The Ploughshares Round-Down: Why Lena Dunham’s New Book is Worth $3.5 Million

White cover with black and pink text reading "Not That Kind of Girl" by Lena Dunham

When I talk to a new potential client, one of the things we go over is potential advances. Most nonfiction writers get between $25,000 and $75,000; fiction writers, a fraction of that. Everyone who gets more than that did something remarkable to get there.

During this conversation, many writers have joked to me that they’re hoping for Lena Dunham money. Dunham, the driving force behind the show Girls on HBO, received a reported $3.5 million dollars for her book, Not That Kind of Girl. The advance made headlines, and so did the proposal, which was leaked and linked to all over the internet.

The book could fairly be called “hotly anticipated,” and with the book releasing today, the reviews have started pouring in. Those reviews are generally positive, if not overwhelming. And for the publisher, they do something important: They are all written by people who had assumed that the book would be a cultural phenomenon. Because that’s what Random House paid millions of dollars for–a cultural phenomenon.

Will Random House get its money’s worth? It’s a hard concept to swallow for any working writer. After all, Random House could buy literally one-hundred other decent books for $3.5 million. Heck, they could probably get one-hundred decent novels from writers who’d be willing to take no advance in order to work with Random House. So, was this really a solid business decision? We’ll soon have our answer, so let’s take a look at how the numbers could possibly make sense. It’s highly likely this bet will pay off for Random House.

What Went Down

If you read the New York Times, you know all about Lena Dunham, as it’s run over 300 stories mentioning her since she released her independent film Tiny Furniture. Two years ago, at the peak of her popularity, she signed a book deal with Random House for millions of dollars. Not That Kind of Girl is part-memoir, part-advice-for-young-women. It has a tone similar to her HBO show Girls, except it is, apparently, more personal and less humorous. Every publication has a take on it, though I recommend The Daily Beast’s review if you want to know more about the book than about the person reviewing it.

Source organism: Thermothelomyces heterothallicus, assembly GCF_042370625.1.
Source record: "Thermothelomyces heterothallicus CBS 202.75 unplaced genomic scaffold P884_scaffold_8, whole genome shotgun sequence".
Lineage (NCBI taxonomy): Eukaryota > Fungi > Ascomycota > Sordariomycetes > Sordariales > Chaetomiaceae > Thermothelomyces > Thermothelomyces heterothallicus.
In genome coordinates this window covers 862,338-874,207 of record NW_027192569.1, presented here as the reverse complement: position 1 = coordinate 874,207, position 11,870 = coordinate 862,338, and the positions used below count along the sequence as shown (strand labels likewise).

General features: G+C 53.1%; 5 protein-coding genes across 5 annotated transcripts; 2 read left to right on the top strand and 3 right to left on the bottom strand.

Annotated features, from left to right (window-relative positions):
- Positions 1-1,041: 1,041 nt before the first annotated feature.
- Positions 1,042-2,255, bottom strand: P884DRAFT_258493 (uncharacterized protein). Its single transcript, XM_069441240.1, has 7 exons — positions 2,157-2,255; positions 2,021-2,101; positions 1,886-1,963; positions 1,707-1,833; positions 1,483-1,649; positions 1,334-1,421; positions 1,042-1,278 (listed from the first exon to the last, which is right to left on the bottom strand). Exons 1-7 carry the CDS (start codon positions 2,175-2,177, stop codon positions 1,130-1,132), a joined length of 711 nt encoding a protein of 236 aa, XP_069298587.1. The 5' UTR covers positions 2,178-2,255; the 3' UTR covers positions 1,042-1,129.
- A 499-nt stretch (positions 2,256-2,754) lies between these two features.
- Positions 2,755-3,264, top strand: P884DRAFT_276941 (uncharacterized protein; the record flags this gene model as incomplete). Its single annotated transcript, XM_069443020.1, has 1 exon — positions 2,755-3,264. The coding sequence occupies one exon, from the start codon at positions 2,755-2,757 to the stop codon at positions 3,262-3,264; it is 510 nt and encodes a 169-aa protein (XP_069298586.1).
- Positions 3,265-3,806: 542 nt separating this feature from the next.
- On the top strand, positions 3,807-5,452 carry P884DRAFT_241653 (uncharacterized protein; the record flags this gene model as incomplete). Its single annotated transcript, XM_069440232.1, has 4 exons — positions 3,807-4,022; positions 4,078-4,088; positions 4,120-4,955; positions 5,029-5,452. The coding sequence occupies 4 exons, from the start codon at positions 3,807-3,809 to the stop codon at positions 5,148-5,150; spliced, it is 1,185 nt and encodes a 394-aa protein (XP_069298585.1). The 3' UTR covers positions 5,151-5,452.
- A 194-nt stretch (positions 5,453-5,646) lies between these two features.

When she signed the deal, many inside the industry were skeptical. What could she have left to say about her short life that she hadn’t already put into her show? What if everyone’s tired of her shtick by 2014? It will be a bestseller for sure, but will it spend enough weeks at number one to justify that payout?


You’ve probably heard of big summer blockbuster movies referred to as “tentpoles.” The idea is that the studios rely on a few big films to cover all of their overhead, keep their marketing and sales teams busy, and get people into theaters. Then the success of all the other little films they distribute don’t determine whether the studio makes a profit. Some book publishers work in a similar way. Those imprints are willing to overpay for a sure-thing bestseller for the same reason. They need books every season that Amazon, The Daily Show, and BEA attendees absolutely have to have. They need books that will keep their staffs busy and fixed costs covered.